Which is, maybe, why the concrete loss of a pet is so hard. Quincy, as an ever-present fixture of our home, is gone for real. The gone-ness of his body keeps recurring to me as a revelation, as odd as the disappearance of a couch. Gone, just gone. "Isn't it weird?" I keep asking Luke as I stand in front of the dog bowls, the dog bed, the leash. Quincy was a reminder, as all pets are, of the qualities that waver in us humans. Quincy's happy demeanor reminded me of my dad's reserved acceptance of almost all things. It is no wonder my dad was Quincy's favorite person, that losing Quincy might have hurt my dad most of all. Quincy also forgave Luke and me for years of less petting (thanks to having babies) than we wish we had given him in hindsight. When the vet told me Quincy had a tumor that had likely bled out, given his pendulous belly and pale gums, I asked her how we couldn't have known. I expected that we'd have had a week of cooking Quincy steaks, but the day his legs stopped working was the day he died. "They hide it well till the very end," the vet said. Quincy's dying reminded me how silent the struggle always is.
Of the essay, Adam Gopnik writes that there must be an apparent object and a buried subject. Of life, this must be the case, too. Our pets are the objects; what it is to be human is the subject. Quincy reminded me of mortality, of the hidden pain of aging, of my dad, of Mike, of the conscious act it takes for us to treat everything well now rather than waiting till later.
Recently, Karen told me she just wants people to remember what her dad was like. I remember. When Karen had an allergic reaction to nuts in their kitchen and got loaded onto an emergency gurney with her tongue all swollen up, I looked over and saw Mike welling up with tears. He jumped rope in their basement and ate Hungry Man dinners while watching the Nightly Business Report. He cussed wickedly during Nebraska games and we giggled. No matter the weather, Mike walked his dog at the time at least four times a day. People all over the Centennial suburbs know Mike by name, he has walked so far with so many dogs and with his confident voice and sharp wave. "How the hell are ya, Megs!"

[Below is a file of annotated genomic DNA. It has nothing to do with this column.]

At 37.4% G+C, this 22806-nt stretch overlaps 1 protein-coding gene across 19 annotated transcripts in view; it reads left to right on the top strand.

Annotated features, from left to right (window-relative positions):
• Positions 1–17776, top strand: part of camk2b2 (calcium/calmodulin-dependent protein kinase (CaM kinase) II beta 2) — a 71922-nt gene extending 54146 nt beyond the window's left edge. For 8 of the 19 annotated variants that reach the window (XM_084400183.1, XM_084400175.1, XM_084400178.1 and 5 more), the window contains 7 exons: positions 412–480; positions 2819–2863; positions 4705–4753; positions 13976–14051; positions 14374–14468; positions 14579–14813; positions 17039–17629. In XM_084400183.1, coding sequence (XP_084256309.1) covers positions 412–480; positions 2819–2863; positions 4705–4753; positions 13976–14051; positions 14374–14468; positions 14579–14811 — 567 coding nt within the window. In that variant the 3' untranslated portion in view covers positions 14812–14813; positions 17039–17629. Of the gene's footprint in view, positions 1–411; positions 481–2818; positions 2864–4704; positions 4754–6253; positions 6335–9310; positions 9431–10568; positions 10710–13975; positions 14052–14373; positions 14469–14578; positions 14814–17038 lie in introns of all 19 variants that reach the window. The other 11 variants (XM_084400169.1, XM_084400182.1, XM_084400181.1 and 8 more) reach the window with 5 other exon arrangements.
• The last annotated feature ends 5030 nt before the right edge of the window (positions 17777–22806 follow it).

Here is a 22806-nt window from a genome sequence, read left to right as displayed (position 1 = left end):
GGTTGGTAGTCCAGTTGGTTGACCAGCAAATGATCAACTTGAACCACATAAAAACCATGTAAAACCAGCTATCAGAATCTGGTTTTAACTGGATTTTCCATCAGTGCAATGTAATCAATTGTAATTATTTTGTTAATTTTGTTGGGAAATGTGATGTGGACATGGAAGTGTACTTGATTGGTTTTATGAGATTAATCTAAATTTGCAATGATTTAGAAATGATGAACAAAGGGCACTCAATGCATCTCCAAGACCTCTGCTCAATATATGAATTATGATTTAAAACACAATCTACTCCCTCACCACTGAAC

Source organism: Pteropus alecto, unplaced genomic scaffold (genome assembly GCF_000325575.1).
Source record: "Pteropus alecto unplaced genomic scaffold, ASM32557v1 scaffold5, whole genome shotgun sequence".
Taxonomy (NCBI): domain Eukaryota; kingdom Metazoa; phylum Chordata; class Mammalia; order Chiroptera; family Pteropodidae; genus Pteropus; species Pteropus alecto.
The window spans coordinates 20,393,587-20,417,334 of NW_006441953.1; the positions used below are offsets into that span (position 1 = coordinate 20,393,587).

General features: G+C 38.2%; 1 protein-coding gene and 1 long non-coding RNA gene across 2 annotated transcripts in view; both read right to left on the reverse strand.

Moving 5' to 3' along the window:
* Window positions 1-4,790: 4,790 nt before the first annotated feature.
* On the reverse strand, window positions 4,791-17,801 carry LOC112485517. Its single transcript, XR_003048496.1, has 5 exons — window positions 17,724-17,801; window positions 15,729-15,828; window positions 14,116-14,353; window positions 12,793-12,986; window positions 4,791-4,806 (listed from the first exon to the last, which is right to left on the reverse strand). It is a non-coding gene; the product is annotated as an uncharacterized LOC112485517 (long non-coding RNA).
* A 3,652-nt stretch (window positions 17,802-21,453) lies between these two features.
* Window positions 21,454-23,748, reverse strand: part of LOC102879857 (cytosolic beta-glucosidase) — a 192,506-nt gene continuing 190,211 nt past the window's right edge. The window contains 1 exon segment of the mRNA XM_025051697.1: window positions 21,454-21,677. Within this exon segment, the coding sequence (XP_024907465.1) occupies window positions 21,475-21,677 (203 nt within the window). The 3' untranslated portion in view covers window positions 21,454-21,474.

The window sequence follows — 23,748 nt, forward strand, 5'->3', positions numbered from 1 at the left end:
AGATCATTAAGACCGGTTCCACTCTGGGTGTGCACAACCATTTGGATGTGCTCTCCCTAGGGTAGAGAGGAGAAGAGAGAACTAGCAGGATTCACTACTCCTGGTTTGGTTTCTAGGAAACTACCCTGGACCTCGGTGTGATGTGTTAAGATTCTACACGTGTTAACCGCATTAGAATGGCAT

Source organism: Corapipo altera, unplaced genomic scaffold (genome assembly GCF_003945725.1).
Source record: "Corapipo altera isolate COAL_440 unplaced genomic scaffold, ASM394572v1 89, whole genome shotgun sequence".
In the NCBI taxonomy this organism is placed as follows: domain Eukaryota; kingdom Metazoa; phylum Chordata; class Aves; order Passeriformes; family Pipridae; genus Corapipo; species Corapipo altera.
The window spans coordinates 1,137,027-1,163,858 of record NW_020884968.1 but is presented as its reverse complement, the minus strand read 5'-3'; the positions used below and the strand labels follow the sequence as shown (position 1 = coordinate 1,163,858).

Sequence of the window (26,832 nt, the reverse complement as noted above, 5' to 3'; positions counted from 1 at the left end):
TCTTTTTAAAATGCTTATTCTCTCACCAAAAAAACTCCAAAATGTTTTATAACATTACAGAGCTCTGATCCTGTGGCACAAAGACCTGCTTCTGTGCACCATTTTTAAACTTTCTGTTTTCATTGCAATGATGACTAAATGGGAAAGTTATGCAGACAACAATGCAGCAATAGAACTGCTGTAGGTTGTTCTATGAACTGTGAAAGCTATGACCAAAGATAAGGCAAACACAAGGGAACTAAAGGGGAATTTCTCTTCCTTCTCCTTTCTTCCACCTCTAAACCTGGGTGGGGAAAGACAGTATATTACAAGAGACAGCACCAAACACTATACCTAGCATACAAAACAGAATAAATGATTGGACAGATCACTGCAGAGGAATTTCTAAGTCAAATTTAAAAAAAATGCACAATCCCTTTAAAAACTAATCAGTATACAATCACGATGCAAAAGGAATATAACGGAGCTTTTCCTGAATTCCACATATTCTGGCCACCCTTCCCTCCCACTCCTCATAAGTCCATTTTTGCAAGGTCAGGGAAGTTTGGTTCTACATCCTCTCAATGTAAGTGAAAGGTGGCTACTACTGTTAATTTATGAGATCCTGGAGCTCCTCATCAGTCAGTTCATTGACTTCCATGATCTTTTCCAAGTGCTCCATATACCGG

He and his wife loved each other with a fierce permanence I can still see fighting its way into daily life when I bring my girls down to my parents' house. There go Mike and Carolyn, walking with each other and their dog in the mornings and there they go, later in the day, the three of them at a clip, and again, as the light is leaving the neighborhood and you can see the green shine of my parents' dining room from the street.
Quincy's dying made me realize that I probably got Quincy 13 years ago because I wanted what I saw in Karen's house, growing up--a being who would procure a long-lasting form of sacrificial love.
Now, Karen spends Saturdays taking care of her dad while her saintly mom takes a break. Karen reads Mike the Wall Street Journal. She makes sure he gets to watch the Nebraska games (once, recently, resorting to a bar for the first half and to my parents' for the second half because her parents' TV had broken).
A lot of generous people offered to learn sign language when we learned Anna was deaf. Karen was the only person who truly did it. Every Tuesday during rush hour starting in July, Karen drove down to the Rocky Mountain School for the Deaf to learn how to speak to my daughter.
Karen, if you are reading, you don't need to tell people what your dad was like. You have his integrity, his kindness. He taught me how to care for a dog. He taught us both something about how to love.